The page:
I have often spoken and have written elsewhere about the moment I truly entered the world of my son, Ian. When Ian was very young (2 to 4 years old) he had very little language. However, he could recite entire Disney movies word-for-word – especially Winnie the Pooh. During that period he also did not sleep at night, so my husband, who had to get up early for work, slept in Ian’s racecar-bed and Ian snuggled up with me. One night when Ian was happily reciting lines from The Blustery Day, I jumped in and took the part of Tigger: “The wonderful thing about tiggers, is tiggers are wonderful things. Their tops are made out of rubber. Their bottoms are made out of springs!” Ian whipped his head around, looked me right in the eye…and then burst into laughter. With a huge smile he welcomed me into his world.
“At age 5, we decided to take both girls to Disneyland, which included a private session with her favorite characters at Disneyland’s City Hall that we arranged through a friend who worked at the resort. I remember how confused and agitated she was as we waited patiently in the courtyard for the appearance of Mickey, Minnie, Goofy, and Dumbo. Once they entered, she raced from our arms, quietly greeting each character and seeking a hug. We were stunned to hear that voice that was stilled for so long.”
Her mother Arabella says that the family initially started encouraging her to paint as part of broader therapeutic goals; hoping that art could help her develop speech and joint attention, along with social skills like turn-taking. Only then did they realize what a unique talent she had – far beyond other children in her age group.
In November, CNN covered the story of 22-year-old Jack Howes, a remarkable young man with Asperger’s whose affinity for soccer – or, to the rest of the world, football – helped him cope with anxiety and overcome social challenges. Writer James Masters describes how Jack can list every single FA Cup winning Team since 1984 […]
Joshʼs affinity for dogs started over a year ago. He always wants to go to the dog park or, at least, visit the three neighborhood dogs that we know. He loves to talk about dogs, pet them, and log “dog meets.” On our summer vacation, for example, he logged in a notebook every dog he met. I personally love his latest affinity because we not only have a dog, but I grew up with dogs. When I was his age, I loved dogs just like my son.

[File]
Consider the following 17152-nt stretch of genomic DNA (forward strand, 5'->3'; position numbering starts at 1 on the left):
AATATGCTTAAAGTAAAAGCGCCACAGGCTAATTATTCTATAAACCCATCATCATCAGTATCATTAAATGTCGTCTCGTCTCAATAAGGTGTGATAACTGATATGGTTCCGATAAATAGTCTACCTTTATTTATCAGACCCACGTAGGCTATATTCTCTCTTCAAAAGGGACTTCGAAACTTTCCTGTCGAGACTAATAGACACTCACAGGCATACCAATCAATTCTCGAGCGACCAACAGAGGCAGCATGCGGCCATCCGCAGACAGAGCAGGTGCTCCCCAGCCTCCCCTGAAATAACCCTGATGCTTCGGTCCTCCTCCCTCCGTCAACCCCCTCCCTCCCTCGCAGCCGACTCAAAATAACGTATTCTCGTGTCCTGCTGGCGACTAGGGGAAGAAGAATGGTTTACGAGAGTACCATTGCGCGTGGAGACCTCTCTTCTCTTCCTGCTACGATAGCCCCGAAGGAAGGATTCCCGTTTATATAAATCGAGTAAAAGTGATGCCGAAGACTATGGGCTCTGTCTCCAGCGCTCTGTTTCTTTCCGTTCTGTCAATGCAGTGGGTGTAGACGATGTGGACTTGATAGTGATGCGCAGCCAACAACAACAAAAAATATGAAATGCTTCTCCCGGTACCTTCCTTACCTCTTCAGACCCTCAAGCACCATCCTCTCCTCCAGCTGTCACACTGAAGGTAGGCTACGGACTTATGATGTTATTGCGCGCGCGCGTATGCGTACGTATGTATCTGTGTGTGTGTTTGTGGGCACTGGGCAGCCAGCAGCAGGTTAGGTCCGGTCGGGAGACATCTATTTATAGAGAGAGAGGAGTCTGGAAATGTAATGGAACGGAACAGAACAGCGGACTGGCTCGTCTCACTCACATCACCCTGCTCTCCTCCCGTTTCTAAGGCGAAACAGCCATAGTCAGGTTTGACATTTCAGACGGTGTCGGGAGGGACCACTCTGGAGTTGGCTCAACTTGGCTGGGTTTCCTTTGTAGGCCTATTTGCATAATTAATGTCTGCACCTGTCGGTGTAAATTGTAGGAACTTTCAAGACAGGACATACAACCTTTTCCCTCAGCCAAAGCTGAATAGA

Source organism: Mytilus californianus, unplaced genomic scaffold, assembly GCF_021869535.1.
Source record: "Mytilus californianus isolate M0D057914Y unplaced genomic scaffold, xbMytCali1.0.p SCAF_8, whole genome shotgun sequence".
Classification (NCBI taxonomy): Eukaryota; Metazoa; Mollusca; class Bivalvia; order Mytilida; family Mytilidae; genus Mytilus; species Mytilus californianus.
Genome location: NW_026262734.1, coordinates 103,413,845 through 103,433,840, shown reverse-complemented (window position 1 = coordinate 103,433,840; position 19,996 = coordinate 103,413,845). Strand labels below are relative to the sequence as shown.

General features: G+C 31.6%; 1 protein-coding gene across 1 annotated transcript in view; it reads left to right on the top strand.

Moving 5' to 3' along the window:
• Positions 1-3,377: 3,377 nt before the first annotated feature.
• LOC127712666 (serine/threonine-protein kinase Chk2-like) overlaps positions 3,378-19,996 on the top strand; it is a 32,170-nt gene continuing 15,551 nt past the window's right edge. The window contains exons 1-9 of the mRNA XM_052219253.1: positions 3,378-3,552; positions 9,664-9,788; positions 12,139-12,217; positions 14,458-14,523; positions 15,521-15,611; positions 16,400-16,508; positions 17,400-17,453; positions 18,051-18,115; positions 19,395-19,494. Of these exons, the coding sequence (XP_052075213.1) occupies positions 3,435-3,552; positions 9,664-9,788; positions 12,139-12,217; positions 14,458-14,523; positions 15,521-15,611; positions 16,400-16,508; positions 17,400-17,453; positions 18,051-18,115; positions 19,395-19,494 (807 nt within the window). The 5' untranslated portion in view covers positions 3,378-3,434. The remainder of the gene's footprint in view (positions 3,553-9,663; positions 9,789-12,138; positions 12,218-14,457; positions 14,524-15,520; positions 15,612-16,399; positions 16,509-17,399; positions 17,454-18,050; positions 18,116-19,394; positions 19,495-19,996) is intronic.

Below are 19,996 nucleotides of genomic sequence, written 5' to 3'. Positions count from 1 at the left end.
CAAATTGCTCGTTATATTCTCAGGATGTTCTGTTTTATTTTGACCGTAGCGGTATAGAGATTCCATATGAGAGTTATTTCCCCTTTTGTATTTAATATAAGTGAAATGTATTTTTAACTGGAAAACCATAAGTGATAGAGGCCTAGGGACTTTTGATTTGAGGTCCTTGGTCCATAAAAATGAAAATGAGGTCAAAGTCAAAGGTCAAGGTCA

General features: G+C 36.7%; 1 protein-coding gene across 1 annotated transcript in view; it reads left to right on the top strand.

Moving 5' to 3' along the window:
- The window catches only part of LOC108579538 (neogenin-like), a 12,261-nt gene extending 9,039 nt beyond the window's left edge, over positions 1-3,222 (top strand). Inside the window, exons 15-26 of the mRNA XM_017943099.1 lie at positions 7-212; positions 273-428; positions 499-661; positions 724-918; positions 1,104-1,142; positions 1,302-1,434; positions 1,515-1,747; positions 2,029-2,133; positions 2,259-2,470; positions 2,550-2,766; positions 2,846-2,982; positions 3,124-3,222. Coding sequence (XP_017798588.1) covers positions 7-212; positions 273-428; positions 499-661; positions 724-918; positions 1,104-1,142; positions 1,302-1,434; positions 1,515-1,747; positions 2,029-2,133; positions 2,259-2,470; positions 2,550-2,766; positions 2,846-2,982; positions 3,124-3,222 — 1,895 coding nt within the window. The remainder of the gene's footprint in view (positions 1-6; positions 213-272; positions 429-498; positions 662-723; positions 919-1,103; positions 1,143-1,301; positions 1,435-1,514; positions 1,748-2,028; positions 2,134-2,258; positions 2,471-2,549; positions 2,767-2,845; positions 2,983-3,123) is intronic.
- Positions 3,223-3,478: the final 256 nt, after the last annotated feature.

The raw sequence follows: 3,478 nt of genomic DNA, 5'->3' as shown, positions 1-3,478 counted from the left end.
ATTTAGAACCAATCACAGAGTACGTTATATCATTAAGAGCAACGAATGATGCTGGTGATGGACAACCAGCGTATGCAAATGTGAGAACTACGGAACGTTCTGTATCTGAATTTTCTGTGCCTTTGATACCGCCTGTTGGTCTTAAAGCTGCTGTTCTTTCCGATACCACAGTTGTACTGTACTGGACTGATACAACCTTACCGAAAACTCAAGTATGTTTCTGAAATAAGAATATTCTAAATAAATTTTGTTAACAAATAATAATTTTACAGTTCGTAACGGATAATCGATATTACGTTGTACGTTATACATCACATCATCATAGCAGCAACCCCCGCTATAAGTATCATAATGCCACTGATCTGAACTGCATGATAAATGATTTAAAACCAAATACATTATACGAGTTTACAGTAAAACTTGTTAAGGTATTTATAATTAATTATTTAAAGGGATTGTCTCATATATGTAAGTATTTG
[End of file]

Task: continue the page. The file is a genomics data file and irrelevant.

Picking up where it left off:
Yonatan came into a recent session with Tomi (his teacher) babbling a lot. He was very hyper (he is also diagnosed with severe ADHD). Among the things he was babbling were a few syllables he repeated a lot: : Ata-y, ata-y, he said again and again.
“We know you are trying to say something but we can’t understand,” both Tomi and I said to him.
Then we started writing, and Yonatan wrote a few letters that were not coherent to us. And then he wrote in Hebrew the letters that make up the same strange combination: Ata-y.
Reid has an affinity for music, entertainers, and performing. As a toddler, he memorized more than 200 track numbers and titles on favorite CD recordings and from “My First Hymnal.” It is obvious how deeply he feels music—both by how he wanders to wherever it is played and dances with abandon when he arrives. Songs in a minor key still bring him to tears. Gifted with perfect pitch, Reid helped select our first piano, nonverbally. The salesman said, “you need to get this one or he won’t abide it being played.”
Throughout the week, the logo-naming increased. He found them throughout my parents’ home, especially on their widescreen TV. He also started to spout logo names sporadically, without even seeing them. “Clorox,” he would say to me, with perfect eye contact, waiting for a response. “Clorox,” I would say. He would counter with, “Pringles,” again waiting for my response. “Pringles,” I would say. For Quentin, this is typical back-and-forth conversation. We could go several rounds of brand names before he got tired or distracted.
In April, the New York Times reported that researchers from MIT, Yale, and Cambridge, inspired by Life, Animated, are teaming up to study the effectiveness of structuring therapy around a child’s affinity. This was thrilling news, and research we will watch closely. But (as anyone who has ever suffered from a chronic condition knows well) […]